Raising Tuition on Part Time Students is Counter Productive

Dede opinion photo

Last week, while reading The Paisano, it came to my attention that Provost John Frederick was considering implementing a five percent tuition increase for part time students as a means of getting UTSA to rise to “Tier One” status.

Any individual who regularly visits the UTSA campus or website is knowledgeable of UTSA’s preoccupation with achieving “Tier One” status. Personally, I have no qualms with the “Tier One” campaign and I applaud the fact that the university is taking the initiative to build a successful and high-class school environment for students. However, I am worried that this particular step the university’s administration is taking to achieve “Tier One” status is inconsiderate of a vulnerable student demographic.

Contrary to popular belief, a majority of part-time students at universities are in that position due to economic hardships, as opposed to sheer laziness or lack of motivation to succeed. Students that pursue part-time college enrollment are either working full time or cannot afford to enroll full-time. For this reason, any tuition hike on that demographic of students is bad economics and immoral.

Putting additional economic burdens on students facing economic hardships will not lead to more students enrolling full time. Instead, it will lead to an increase in dropout rates at UTSA and will also deter working class students from seeking admission to the university. This will hurt student diversity at UTSA.

With the high dropout rates and low enrollment rates this initiative will most definitely lead to, it is hard to see how it can be of good to the university’s “tier-one” campaign. Especially since one of the ways a university can achieve “tier-one” status is through student retention.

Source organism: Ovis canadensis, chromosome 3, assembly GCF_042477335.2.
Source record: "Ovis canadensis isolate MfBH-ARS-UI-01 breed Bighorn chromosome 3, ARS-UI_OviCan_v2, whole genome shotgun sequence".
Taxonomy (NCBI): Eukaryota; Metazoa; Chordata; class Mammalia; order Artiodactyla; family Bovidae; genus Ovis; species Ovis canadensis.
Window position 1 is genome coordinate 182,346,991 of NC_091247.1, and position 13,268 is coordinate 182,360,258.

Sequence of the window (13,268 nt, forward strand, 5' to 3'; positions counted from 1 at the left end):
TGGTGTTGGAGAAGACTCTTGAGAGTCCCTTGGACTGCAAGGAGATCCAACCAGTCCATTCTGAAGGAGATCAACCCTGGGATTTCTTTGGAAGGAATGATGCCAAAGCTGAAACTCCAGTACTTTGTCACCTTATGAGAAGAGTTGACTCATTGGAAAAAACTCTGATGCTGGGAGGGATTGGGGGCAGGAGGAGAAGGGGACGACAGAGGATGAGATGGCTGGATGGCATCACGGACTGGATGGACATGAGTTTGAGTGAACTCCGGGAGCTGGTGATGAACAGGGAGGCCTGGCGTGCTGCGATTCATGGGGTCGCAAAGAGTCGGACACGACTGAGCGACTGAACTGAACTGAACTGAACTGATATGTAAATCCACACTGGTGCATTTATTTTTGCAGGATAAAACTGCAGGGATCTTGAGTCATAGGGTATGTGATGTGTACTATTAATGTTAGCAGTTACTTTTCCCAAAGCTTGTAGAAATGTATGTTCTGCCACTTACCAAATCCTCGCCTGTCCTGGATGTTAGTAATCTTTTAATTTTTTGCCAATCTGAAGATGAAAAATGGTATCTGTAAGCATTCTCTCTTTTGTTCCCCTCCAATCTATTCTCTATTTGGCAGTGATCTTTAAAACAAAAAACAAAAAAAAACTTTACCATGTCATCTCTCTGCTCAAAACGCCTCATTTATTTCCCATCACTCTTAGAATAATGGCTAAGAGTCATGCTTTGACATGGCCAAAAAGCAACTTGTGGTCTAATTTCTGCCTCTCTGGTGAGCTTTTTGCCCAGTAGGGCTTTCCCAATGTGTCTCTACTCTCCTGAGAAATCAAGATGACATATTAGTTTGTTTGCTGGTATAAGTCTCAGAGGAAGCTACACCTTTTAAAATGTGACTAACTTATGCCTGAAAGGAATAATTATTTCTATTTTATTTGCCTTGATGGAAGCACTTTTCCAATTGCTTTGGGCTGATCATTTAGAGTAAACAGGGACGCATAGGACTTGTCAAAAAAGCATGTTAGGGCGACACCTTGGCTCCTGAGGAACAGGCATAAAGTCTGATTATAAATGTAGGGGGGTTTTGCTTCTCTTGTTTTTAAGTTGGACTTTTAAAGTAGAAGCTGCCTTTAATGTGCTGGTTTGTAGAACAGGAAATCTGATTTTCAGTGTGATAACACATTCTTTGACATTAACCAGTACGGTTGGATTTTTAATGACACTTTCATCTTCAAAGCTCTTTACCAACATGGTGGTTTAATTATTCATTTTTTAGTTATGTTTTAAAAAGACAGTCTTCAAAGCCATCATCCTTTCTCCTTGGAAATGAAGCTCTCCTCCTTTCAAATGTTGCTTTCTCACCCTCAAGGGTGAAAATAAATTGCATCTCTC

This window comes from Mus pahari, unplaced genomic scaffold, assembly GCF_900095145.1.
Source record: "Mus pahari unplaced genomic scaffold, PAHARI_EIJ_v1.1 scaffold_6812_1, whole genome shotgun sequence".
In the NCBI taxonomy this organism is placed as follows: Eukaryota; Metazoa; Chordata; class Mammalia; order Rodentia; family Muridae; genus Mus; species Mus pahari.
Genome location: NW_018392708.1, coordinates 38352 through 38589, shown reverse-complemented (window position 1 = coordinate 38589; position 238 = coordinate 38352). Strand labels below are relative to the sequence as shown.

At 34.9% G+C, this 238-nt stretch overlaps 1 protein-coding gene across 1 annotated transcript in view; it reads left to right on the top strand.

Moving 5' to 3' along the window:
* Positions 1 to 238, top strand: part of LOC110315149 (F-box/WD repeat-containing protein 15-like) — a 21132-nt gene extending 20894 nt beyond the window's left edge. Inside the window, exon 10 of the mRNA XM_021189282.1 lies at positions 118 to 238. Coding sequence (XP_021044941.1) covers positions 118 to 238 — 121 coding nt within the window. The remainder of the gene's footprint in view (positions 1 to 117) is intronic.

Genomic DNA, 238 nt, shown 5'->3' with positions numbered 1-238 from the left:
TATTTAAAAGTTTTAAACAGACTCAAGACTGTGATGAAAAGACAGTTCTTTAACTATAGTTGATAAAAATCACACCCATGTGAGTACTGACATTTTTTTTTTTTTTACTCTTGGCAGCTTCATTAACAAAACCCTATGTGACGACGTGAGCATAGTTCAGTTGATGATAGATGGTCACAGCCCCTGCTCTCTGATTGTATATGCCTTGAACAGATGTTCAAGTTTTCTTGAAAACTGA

Apart from the faulty economics of raising tuition rates on poor students as punishment for being poor, the initiative is also somewhat immoral. It shows UTSA’s lack of empathy for the actual student population. If UTSA raises tuition on poor and working class students, it sends the message that the UTSA administration cares more about making a “tier-one” image for itself, than giving students access to an education. That is unfortunate.

A compassionate solution to combating part-time enrollment in the student body is to offer more scholarships to low income students regardless of immigration status and allow housing fees and meal plans to be paid on an a scale based on income, regardless of immigration status. This is a better solution for students who have bleak choices like deciding between classes and food, shelter or other human necessities. This method will also motivate students to choose to stay and participate in UTSA.

Hopefully the UTSA administrative body can invest in compassionate approaches towards improving the school environment and fostering success in the student body.